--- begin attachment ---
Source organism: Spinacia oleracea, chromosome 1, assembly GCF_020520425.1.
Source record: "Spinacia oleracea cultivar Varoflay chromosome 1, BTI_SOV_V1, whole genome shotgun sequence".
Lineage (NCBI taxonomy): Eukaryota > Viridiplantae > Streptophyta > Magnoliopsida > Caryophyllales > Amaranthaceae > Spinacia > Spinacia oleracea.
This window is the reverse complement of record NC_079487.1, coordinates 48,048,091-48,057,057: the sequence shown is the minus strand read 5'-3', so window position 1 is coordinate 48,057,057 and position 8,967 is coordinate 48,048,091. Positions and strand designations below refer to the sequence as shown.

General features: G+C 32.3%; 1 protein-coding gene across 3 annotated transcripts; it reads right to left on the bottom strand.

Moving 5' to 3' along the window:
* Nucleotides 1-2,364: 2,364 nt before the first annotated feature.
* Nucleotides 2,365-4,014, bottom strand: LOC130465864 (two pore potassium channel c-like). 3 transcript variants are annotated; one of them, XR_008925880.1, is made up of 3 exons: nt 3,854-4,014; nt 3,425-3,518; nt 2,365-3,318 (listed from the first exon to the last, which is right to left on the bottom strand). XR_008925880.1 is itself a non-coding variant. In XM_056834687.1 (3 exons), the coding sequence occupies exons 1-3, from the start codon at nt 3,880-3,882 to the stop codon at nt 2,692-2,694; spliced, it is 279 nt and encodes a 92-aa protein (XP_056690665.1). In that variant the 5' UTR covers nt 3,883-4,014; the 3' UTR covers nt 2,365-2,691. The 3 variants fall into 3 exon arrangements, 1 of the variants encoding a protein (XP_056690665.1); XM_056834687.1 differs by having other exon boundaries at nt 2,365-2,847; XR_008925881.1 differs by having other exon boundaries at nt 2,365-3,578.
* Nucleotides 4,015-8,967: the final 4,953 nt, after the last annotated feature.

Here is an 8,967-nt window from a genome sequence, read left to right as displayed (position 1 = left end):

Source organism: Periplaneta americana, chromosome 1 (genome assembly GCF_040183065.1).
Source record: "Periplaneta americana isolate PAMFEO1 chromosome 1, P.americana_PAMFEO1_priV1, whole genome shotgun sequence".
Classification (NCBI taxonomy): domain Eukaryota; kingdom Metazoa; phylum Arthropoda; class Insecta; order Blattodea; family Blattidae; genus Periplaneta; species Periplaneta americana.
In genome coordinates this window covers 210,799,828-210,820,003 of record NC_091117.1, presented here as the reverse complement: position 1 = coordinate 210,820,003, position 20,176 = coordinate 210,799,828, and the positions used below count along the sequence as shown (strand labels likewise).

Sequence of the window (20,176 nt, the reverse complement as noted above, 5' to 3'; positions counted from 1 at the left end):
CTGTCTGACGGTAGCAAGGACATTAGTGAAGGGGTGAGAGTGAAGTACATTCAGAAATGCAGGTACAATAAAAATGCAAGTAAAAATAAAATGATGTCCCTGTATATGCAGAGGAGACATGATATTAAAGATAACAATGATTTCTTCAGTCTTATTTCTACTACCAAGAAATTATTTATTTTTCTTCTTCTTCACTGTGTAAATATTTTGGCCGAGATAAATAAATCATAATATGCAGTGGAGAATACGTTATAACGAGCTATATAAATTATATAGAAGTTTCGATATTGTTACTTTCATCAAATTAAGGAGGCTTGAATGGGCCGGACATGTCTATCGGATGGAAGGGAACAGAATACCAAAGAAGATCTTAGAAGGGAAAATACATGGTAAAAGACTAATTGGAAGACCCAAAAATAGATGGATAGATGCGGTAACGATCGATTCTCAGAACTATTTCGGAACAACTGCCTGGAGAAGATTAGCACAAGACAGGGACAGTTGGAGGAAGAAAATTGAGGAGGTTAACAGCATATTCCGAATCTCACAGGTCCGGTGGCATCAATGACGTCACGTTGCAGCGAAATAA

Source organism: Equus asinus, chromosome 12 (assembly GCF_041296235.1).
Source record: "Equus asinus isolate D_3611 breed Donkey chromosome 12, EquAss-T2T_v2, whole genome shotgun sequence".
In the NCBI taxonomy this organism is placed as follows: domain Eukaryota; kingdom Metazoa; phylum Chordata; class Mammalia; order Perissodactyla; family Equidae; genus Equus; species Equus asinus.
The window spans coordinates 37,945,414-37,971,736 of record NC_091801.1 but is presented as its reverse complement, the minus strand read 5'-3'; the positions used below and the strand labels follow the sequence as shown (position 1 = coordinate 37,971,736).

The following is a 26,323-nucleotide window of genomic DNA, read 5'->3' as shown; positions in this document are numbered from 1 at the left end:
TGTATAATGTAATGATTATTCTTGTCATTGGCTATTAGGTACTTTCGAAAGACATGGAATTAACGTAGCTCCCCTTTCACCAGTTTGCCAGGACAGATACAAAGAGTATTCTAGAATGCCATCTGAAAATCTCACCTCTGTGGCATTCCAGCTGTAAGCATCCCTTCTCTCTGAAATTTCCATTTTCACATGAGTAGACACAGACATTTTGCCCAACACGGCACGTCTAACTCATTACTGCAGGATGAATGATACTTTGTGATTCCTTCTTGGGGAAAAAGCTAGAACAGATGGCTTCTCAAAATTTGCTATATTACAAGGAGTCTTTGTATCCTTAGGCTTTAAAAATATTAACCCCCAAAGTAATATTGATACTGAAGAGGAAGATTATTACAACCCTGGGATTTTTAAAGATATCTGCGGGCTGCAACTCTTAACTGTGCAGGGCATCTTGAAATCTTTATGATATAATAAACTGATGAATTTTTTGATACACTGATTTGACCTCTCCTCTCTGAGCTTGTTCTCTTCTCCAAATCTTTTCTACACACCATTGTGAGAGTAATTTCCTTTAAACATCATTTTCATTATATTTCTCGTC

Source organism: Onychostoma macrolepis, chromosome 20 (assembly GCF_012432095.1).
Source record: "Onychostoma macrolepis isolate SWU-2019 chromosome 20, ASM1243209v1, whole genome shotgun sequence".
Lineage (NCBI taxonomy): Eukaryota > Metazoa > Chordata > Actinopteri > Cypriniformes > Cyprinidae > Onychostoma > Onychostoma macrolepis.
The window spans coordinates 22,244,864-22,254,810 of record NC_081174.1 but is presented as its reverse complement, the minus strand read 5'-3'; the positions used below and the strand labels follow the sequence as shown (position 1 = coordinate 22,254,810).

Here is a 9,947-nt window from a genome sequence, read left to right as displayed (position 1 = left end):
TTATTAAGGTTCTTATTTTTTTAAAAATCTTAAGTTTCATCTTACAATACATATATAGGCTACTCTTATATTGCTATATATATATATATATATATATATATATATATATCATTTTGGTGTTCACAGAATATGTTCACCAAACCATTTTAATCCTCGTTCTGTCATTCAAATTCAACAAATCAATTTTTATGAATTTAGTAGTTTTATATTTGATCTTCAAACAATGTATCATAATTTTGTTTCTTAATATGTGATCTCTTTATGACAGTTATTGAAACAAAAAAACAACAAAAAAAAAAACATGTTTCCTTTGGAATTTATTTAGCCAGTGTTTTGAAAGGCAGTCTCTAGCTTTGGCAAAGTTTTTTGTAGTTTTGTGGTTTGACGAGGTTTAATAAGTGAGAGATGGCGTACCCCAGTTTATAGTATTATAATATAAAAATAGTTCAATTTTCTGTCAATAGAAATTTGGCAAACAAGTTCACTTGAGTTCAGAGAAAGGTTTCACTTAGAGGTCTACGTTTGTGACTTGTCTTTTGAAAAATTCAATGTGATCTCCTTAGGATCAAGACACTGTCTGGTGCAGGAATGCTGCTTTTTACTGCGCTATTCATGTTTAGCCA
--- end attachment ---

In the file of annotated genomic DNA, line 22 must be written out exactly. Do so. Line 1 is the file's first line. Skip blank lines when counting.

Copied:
TGTATAATGTAATGATTATTCTTGTCATTGGCTATTAGGTACTTTCGAAAGACATGGAATTAACGTAGCTCCCCTTTCACCAGTTTGCCAGGACAGATACAAAGAGTATTCTAGAATGCCATCTGAAAATCTCACCTCTGTGGCATTCCAGCTGTAAGCATCCCTTCTCTCTGAAATTTCCATTTTCACATGAGTAGACACAGACATTTTGCCCAACACGGCACGTCTAACTCATTACTGCAGGATGAATGATACTTTGTGATTCCTTCTTGGGGAAAAAGCTAGAACAGATGGCTTCTCAAAATTTGCTATATTACAAGGAGTCTTTGTATCCTTAGGCTTTAAAAATATTAACCCCCAAAGTAATATTGATACTGAAGAGGAAGATTATTACAACCCTGGGATTTTTAAAGATATCTGCGGGCTGCAACTCTTAACTGTGCAGGGCATCTTGAAATCTTTATGATATAATAAACTGATGAATTTTTTGATACACTGATTTGACCTCTCCTCTCTGAGCTTGTTCTCTTCTCCAAATCTTTTCTACACACCATTGTGAGAGTAATTTCCTTTAAACATCATTTTCATTATATTTCTCGTC